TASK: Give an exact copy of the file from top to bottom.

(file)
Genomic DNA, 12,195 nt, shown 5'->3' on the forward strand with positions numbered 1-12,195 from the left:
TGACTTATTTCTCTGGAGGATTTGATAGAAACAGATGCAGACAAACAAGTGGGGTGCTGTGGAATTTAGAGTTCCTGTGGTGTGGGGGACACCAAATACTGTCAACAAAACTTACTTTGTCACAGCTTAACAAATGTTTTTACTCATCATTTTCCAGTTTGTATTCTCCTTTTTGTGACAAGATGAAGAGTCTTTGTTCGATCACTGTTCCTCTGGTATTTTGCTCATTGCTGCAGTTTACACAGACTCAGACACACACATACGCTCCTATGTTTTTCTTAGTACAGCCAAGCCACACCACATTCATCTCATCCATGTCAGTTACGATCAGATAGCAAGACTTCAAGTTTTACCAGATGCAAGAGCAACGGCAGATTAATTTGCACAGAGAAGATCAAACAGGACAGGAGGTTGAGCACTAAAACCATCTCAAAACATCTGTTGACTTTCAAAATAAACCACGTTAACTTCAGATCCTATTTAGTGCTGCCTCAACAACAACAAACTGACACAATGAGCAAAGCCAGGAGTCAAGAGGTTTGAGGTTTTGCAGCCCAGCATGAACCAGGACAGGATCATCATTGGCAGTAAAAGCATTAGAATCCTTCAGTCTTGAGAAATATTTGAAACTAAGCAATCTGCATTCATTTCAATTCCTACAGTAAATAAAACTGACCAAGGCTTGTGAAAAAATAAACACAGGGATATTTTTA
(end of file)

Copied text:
Genomic DNA, 12,195 nt, shown 5'->3' on the forward strand with positions numbered 1-12,195 from the left:
TGACTTATTTCTCTGGAGGATTTGATAGAAACAGATGCAGACAAACAAGTGGGGTGCTGTGGAATTTAGAGTTCCTGTGGTGTGGGGGACACCAAATACTGTCAACAAAACTTACTTTGTCACAGCTTAACAAATGTTTTTACTCATCATTTTCCAGTTTGTATTCTCCTTTTTGTGACAAGATGAAGAGTCTTTGTTCGATCACTGTTCCTCTGGTATTTTGCTCATTGCTGCAGTTTACACAGACTCAGACACACACATACGCTCCTATGTTTTTCTTAGTACAGCCAAGCCACACCACATTCATCTCATCCATGTCAGTTACGATCAGATAGCAAGACTTCAAGTTTTACCAGATGCAAGAGCAACGGCAGATTAATTTGCACAGAGAAGATCAAACAGGACAGGAGGTTGAGCACTAAAACCATCTCAAAACATCTGTTGACTTTCAAAATAAACCACGTTAACTTCAGATCCTATTTAGTGCTGCCTCAACAACAACAAACTGACACAATGAGCAAAGCCAGGAGTCAAGAGGTTTGAGGTTTTGCAGCCCAGCATGAACCAGGACAGGATCATCATTGGCAGTAAAAGCATTAGAATCCTTCAGTCTTGAGAAATATTTGAAACTAAGCAATCTGCATTCATTTCAATTCCTACAGTAAATAAAACTGACCAAGGCTTGTGAAAAAATAAACACAGGGATATTTTTA